Michael Knight of London. A grotesques marquetry pattern long case clock featuring a 30 day duration movement.

This fine case exhibits excellent proportions. This example stands approximately 92 inches tall and is approximately 19.25 inches wide at the widest molding on the hood. The dial is approximately 12 inch square. This clock was made circa 1690.

The case is constructed in oak and is decoratively veneered in richly figured walnut. This case also features a highly complex inlaid decoration that is called marquetry. This complex inlay pattern and was all the rage in London during the period of 1690 through 1725 in long case design. Separate pieces of wooden veneer, often colored, are laid out in decorative patterns. This example features numerous floral patterns, full bodied figures including Father Time or Cronus, birds, moths, acorns and vines are laid out on the forward facing surfaces of the case including the moldings. This is truly an exhibition of skill. This pattern is categorized as “grotesques” marquetry. Please note the uneven surface of this design caused by the shifting of the oak substructure and the shrinkage of the veneer. This is a tell tale sign that this case has age and is not a reproduction.

This fine example stands flat to the floor on an applied molding that is attached to the base. The single step molding transitions the case off the floor. The base is somewhat compressed as compared with long case clocks of a latter period. The waist is long and narrow which highlights the excellent proportions of the case. The waist door is quite large and fills the waist section. It is trimmed with an applied molding and also features a circular cut out in the center. This circular opening is trimmed with a brass ring and is fitted with glass. This window measures just over four inches in diameter and is called a “Lenticle.” Its purpose is to allow one to view the motion of the brass faced pendulum bob with out having to open the door of the clock. It also informs the admirer that this clock is fitted with a long pendulum which was considered somewhat new technology for the day. The sides of this case are decoratively finished. They are horizontally veneered in walnut and features line inlaid panel design. This was the tradition of many London cabinetmakers. The bonnet or hood is designed with an inverted bell or caddy top. Below this is a pierced frieze or blind fret, a boldly formed hood molding and an additional section of blind fret-work. Large rectangular glass side lights are positioned on each side of the hood. The squared hood door is fitted with three-quarter Doric columns. These and the quarter Doric columns located at the back of the case terminate in brass capitals.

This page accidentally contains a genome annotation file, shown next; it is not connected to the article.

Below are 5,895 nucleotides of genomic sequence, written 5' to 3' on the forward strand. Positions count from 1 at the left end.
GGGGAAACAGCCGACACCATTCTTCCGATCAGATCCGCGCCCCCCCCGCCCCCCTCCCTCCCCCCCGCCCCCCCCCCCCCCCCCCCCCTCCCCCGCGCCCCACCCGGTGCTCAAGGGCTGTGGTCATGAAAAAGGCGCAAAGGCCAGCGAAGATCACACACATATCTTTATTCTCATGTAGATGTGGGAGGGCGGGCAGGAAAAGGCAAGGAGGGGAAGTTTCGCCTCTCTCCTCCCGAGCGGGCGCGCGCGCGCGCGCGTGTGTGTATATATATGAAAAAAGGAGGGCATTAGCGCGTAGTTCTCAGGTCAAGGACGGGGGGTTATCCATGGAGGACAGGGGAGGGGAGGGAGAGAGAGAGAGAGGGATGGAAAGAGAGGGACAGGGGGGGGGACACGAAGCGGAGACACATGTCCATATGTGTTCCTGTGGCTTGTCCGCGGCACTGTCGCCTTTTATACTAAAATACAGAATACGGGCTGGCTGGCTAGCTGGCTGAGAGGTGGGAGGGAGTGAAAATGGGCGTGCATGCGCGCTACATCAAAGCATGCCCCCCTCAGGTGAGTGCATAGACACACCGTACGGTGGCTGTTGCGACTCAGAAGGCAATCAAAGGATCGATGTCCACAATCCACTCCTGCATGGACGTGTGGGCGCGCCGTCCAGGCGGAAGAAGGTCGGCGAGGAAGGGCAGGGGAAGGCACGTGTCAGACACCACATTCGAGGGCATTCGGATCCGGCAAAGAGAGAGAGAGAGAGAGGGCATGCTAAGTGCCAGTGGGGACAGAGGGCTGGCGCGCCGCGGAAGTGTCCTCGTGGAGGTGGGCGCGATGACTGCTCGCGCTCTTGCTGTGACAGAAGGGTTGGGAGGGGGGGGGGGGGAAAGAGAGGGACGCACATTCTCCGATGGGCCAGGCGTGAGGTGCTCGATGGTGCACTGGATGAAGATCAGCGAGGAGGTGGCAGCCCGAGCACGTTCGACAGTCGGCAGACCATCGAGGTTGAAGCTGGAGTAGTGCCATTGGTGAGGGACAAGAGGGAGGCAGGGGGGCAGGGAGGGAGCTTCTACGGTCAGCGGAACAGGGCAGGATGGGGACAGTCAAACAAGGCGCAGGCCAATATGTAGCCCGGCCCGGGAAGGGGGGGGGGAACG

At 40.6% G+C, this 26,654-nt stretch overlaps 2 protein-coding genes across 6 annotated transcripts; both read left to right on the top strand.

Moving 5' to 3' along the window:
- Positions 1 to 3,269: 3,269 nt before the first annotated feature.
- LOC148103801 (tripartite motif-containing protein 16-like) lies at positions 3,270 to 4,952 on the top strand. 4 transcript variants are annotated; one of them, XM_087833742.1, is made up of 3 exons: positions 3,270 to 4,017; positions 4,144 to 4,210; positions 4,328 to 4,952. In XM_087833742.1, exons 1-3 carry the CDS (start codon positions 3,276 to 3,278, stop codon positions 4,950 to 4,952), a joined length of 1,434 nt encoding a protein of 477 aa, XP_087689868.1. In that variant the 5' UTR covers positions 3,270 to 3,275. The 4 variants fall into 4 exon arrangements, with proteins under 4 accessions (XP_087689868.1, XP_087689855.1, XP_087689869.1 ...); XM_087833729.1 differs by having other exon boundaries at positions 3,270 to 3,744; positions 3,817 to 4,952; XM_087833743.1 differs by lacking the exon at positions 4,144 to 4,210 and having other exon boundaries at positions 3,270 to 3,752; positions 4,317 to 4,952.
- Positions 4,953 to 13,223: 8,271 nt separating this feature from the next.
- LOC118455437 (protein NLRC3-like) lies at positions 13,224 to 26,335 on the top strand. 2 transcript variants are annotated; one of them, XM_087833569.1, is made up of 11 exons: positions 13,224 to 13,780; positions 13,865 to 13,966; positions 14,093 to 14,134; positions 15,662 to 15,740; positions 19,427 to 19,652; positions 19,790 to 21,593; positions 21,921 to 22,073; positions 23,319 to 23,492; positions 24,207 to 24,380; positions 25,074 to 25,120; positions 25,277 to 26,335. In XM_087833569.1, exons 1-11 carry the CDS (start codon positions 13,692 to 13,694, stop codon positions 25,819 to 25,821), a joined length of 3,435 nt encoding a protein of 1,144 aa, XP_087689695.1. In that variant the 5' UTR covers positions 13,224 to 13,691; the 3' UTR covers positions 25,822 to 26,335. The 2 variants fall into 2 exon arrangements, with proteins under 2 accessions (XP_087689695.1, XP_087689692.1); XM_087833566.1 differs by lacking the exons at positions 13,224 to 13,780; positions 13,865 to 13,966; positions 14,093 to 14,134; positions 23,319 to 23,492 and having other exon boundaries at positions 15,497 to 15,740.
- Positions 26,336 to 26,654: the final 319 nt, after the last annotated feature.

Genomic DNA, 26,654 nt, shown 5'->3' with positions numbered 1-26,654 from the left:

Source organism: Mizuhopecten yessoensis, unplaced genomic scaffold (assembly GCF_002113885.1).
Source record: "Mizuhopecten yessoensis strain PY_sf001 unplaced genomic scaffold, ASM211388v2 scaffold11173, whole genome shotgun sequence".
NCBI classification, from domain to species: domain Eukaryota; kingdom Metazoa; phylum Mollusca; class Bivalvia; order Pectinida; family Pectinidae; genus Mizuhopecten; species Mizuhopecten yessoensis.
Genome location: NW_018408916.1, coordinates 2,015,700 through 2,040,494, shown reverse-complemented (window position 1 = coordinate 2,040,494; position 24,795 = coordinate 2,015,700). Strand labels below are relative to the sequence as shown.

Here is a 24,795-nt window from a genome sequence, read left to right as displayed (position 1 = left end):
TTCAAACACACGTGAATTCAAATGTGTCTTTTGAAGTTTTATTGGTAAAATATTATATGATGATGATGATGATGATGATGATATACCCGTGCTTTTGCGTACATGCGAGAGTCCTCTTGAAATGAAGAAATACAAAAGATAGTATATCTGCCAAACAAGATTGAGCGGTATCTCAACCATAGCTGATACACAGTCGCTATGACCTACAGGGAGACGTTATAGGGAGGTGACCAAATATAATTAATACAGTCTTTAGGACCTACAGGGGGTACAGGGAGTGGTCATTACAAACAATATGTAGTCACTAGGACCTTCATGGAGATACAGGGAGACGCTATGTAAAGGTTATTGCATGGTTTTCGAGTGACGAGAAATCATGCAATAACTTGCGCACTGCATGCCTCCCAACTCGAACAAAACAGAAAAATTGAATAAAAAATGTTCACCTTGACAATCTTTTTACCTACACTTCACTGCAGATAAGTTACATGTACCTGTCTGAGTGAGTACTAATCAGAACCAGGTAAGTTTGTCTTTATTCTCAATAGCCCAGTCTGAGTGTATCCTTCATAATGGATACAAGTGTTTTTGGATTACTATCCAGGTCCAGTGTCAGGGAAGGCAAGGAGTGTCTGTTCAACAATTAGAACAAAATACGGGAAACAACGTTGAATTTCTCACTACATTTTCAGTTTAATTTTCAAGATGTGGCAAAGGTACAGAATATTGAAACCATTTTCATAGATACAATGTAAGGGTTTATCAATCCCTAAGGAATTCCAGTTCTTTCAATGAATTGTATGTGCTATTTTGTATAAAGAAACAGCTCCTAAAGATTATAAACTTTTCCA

The twelve inch square dial is brass and features applied decorations in the form of spandrels, time ring and seconds ring. The engraved chapter ring frames the matted center on the dial. This center section is textured in an attempt to make the finely formed steel hands more visible when viewing the dial. The month calendar and the subsidiary seconds dial are located here. The seconds hole and both of the winding holes are decorated with ring turnings. The applied time ring is engraved with an interior minute ring, Roman hour numerals, a separate minute ring located on the out side of the hours and five minute markers which are an Arabic form. The time ring along with the seconds ring and calendar are silvered. This clock is signed on the lower section of this time ring by the Maker along with his working location. It reads “Mic Knight London.” Four heavily cast brass twin cherub and crown spandrels are applied to the corners of the dial. The dial sheet is also decoratively engraved with a herringbone pattern around the perimeter of the dial. Grotesque masks are engrave in this pattern and are located at 30 and 60 minute positions.

The weight driven movement is constructed in brass and is designed to run thirty-days on a full wind and to strike each hour on a bell which is mounted above the movement. This is considered a “long runner.” The standard is a duration of eight days. The plates are supported by five ring turn and finned pillars. Two of these retain their locking devise of a slide latch that is located on the front plate. Two of these latches have been replaced with screws. The escapement is a recoil design and features a seconds length pendulum. The strike train is regulated by a count-wheel that is mounted on the backplate. Both winding barrels are grooved. The two weights are cased in brass. Overall, this movement is excellent quality. The fact that it survives today in excellent working order is proof of this.

This clock was made circa 1690. This clock is inventory VV-112.


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